Social Media and its False Perception
Invariably the first thing that our clients and potential new clients ask us when they first call is, “how do we use social media to mitigate our issue?” Or they come to us panicked because a few troubling users on Twitter are constantly posting about their issue, which they believe is akin to the villagers outside their homes with torches and pitchforks.
While I am not discounting the impact social media can have on a communications strategy and can further push a company into what our esteemed CEO Eric Dezenhall terms the “fiasco vortex” – a description of a crisis that continues to spiral out of control bringing in new adversaries along the way – I believe there are some misconceptions to address as it relates to social media and Twitter in particular. In keeping with the ethos of this newsletter and its focus on the way we get information and deal with potential misinformation, I thought it would be valuable to take a closer look at this platform that causes so much corporate heartburn.
This topic is also explored in more detail in the newly reissued version of Eric’s book, Glass Jaw.
If you log onto Twitter on any given day, the top trending stories will be a hodgepodge of different cultural events, with a few personalized recommendations that the algorithm has determined you will like – unless this particular day happens to be the day after the Oscars and the infamous slap. Understandably when one of our client’s issues gets anywhere close to that list, or they begin to see any mention of their company on Twitter, the reflex to extrapolate that out to the general public is swift.
However, if you look closely at the frequent users and those that actively post on Twitter, you will see that it does not even remotely reflect the real world. Setting aside Elon Musk’s claims about Twitter being overrun by bots, an analysis of who is driving these conversations is essential when diagnosing these scenarios for our clients.
Pew Research just recently released some insightful information about who these folks are, more specifically Twitter, that further illustrates the title of this post. First, let’s start with what I view as the most significant data point they found - A minority of Twitter users produce the vast majority of tweets. Among U.S. adults who use Twitter, the top 25% of users by tweet volume produce 97% of all tweets, while the bottom 75% of users produce just 3%, according to an analysis conducted over three months in 2021. So that massive mob that you think is coming after you on social media is just a few influential voices that are perceived as much louder than they actually are.
Additionally, Pew found that Democrats are more likely than Republicans to use Twitter. Around a third of Democrats and Democratic-leaning independents (32%) report using Twitter, 15 percentage points more than the share of Republicans and Republican leaners who say the same (17%). Another vital aspect of any crisis plan must include understanding who your key constituency is. If your audience and potential allies do not align with the demographic and political make-up of the platform you are using, this tactic will not have the desired impact and may also provide more ammunition to your opposition.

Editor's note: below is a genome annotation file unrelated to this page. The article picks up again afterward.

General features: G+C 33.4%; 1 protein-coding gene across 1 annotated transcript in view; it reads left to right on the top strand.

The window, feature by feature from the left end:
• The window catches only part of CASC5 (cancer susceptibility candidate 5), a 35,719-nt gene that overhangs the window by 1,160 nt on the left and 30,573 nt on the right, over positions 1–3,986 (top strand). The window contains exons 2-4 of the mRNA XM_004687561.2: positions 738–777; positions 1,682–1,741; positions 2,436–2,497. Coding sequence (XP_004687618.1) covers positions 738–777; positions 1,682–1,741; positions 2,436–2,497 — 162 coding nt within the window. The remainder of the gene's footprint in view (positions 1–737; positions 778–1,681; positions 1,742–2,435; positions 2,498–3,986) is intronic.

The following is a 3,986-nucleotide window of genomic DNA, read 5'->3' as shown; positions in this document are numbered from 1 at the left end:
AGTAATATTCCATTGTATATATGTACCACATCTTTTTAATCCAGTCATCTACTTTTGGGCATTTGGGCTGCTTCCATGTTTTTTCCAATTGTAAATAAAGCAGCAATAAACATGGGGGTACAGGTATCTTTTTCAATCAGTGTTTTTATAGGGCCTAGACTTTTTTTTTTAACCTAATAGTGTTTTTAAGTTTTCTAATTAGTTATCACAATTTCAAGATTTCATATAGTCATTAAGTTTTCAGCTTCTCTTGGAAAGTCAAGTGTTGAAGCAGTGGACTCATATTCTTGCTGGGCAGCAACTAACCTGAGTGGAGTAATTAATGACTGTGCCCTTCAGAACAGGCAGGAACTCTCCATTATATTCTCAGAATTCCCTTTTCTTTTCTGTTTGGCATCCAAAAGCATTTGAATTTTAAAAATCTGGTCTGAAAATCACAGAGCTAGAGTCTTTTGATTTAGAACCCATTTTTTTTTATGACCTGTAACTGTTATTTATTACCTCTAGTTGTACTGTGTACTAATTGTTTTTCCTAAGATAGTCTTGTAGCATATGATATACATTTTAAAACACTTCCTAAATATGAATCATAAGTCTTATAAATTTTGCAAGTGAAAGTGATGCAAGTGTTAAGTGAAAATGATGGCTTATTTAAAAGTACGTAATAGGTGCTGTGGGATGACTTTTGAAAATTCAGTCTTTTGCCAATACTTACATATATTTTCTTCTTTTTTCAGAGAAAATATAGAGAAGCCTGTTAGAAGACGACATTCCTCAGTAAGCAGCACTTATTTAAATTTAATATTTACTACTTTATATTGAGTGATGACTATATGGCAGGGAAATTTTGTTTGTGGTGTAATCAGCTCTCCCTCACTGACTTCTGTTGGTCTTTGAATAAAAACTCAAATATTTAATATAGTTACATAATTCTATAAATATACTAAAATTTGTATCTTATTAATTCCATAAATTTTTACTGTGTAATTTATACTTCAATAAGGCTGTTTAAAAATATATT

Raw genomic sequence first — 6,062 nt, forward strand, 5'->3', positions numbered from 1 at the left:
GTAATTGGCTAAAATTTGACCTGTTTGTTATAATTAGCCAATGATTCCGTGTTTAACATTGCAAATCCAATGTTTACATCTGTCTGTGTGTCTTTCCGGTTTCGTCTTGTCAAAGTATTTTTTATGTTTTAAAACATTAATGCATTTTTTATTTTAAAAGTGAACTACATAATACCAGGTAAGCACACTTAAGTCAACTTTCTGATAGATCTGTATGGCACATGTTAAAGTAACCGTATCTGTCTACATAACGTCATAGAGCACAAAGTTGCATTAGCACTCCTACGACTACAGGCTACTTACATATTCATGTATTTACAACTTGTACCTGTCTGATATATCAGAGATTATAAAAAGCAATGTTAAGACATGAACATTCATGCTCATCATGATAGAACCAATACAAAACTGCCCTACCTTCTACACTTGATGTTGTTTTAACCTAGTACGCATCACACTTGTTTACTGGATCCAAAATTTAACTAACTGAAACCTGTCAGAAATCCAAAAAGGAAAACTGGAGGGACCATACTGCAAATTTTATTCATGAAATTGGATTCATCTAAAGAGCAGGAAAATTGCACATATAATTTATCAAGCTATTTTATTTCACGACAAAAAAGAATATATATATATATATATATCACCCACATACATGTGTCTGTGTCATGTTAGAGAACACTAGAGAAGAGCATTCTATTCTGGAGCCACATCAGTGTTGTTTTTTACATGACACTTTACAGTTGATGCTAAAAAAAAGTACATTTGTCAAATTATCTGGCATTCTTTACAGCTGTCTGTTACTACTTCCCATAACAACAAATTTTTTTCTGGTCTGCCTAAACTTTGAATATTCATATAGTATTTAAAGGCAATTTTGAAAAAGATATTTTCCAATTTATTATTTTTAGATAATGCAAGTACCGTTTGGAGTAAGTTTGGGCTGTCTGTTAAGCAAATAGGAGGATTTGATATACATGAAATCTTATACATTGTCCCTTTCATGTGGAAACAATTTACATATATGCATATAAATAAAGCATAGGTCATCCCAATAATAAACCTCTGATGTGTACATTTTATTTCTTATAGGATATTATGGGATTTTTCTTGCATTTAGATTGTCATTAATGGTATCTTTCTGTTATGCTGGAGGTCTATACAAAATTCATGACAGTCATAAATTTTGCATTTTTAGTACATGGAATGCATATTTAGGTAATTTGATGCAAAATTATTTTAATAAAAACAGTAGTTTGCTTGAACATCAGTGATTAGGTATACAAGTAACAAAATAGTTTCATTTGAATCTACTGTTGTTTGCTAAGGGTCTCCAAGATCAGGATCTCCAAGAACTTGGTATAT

Now I am not saying that social media and Twitter, more specifically, should just be ignored. Those top 25% of users tend to be the reporters covering the big stories of the day, so the Twitter conversation has now become the mainstream media’s assignment editor as these reporters compete to out scoop each other with big, bold BREAKING text. Accordingly, situational awareness of what a majority of these users are interested in and reporting on provides insight into who might be receptive to a specific pitch or if your pitch would be better received at a different time. I also recognize the fact that these social media websites can be a great place where allies can share helpful content, companies can pressure test specific messages and communicators can attempt to provide a balance to the mainstream media. But social media engagement is just one of many useful tactics in the ever-growing digital strategy toolkit.
But like any crisis, companies must have an understanding that any deliberate attack on them is made to cause an additional overreaction to keep that issue relevant in both the traditional and social media space. Accordingly, “doing social media” and understanding where your message will resonate and where it will not is vital to escape the vortex.
As a communicator, you must meet your audience where they are, that might be prime time network TV, the local/regional newspaper or even an industry-specific newsletter. However, a blanket “do social media” strategy ends up beefing up consultants’ budgets to pay for fancy PowerPoints about metrics and engagement that do not advance your goals.
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